Two Plays by Terence Rattigan
Produced and Directed by Pat Maxwell
“Terence Rattigan’s Separate Tables comprises two linked one-act plays set in the same small residential hotel on the south coast of England. The play examines social attitudes towards lifestyles and behaviour deemed morally reprehensible in 1950s Britain.
The action of both plays takes place in the lounge and dining-room of the Beauregard Private Hotel near Bournemouth. In the first play, Table by the Window, ex-Labour MP John Malcolm, who has spent time in prison for assaulting his wife Anne Shankland, lives a life of virtual anonymity, writing for a left-wing weekly, New Outlook, under the name ‘Cato’. He is in a relationship with Miss Cooper, the manageress of the hotel, where Anne turns up unexpectedly. Their successful reconciliation is disrupted when John discovers that her ‘accidental’ arrival was actually arranged, and he suspects her of trying to ‘enslave’ him again. But Miss Cooper, recognising the strength of feeling on both sides, gives way to Anne, and at the end of the play Anne and John have tentatively agreed to try again.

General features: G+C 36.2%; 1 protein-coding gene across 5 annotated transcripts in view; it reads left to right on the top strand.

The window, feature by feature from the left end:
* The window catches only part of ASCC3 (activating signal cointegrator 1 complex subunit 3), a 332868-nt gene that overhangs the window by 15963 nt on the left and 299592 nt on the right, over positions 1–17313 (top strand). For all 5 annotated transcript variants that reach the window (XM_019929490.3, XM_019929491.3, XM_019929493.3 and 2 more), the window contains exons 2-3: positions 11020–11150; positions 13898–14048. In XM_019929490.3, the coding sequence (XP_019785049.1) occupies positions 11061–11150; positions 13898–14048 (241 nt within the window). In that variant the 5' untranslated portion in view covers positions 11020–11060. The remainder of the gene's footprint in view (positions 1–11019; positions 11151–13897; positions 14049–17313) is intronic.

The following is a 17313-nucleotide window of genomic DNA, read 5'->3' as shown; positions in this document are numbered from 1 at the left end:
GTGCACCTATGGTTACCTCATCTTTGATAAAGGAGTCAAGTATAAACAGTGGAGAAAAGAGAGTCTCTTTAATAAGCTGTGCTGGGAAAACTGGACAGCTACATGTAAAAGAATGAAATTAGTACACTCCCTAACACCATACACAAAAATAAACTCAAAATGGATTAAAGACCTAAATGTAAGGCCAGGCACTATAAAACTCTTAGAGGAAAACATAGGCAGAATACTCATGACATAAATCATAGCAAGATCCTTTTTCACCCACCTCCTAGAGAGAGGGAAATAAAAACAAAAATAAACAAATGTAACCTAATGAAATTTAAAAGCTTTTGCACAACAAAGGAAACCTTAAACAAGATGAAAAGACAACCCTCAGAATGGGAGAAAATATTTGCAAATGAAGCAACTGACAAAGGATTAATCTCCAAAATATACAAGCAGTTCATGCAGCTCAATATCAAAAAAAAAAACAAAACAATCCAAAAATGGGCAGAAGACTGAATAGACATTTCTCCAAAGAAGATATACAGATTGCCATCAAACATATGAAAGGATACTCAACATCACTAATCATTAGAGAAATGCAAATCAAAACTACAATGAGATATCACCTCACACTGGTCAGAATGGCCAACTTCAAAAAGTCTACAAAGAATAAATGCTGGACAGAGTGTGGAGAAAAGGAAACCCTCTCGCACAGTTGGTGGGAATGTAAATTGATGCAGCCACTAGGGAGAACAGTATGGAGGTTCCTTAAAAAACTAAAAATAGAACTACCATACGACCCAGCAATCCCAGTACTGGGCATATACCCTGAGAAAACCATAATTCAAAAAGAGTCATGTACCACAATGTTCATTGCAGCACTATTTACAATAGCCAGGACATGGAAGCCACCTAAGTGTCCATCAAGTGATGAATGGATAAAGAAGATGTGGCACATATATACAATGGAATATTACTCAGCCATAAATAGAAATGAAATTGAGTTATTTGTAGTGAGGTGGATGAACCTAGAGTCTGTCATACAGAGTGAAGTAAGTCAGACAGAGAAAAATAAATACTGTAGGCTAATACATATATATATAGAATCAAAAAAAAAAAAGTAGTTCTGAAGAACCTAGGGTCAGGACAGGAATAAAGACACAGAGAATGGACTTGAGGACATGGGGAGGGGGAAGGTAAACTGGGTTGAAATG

The second play, Table Number Seven, is set in the same place eighteen months later. The focus is now on Major David Pollock, a long-term, ex-public school resident of the hotel, who has struck up a curious friendship with Sibyl, the infantilised, terrorised, fragile daughter of the tyrannical Mrs Railton-Bell. Despite Pollock’s best efforts to hide the report of it in the local newspaper, Mrs Railton Bell discovers that he has been arrested for molesting women in a cinema, and that his identity is largely confected: he never was a Major, and never went to Wellington School. She calls a residents’ meeting, and, despite many misgivings, they are railroaded into voting for Pollock’s expulsion from the Hotel. Despite Miss Cooper’s urging, Pollock prepares to leave. That evening the residents settle down to dinner and are surprised when Pollock also takes up his usual table. To Mrs Railton-Bell’s horror, the residents, one by one, acknowledge Mr Pollock’s presence, and tacitly accept him back into the hotel. When Sibyl herself, who had been utterly distraught and sickened by the news report, rebels against her mother, Mrs Railton-Bell leaves the dining room, and the diners continue with their meal.”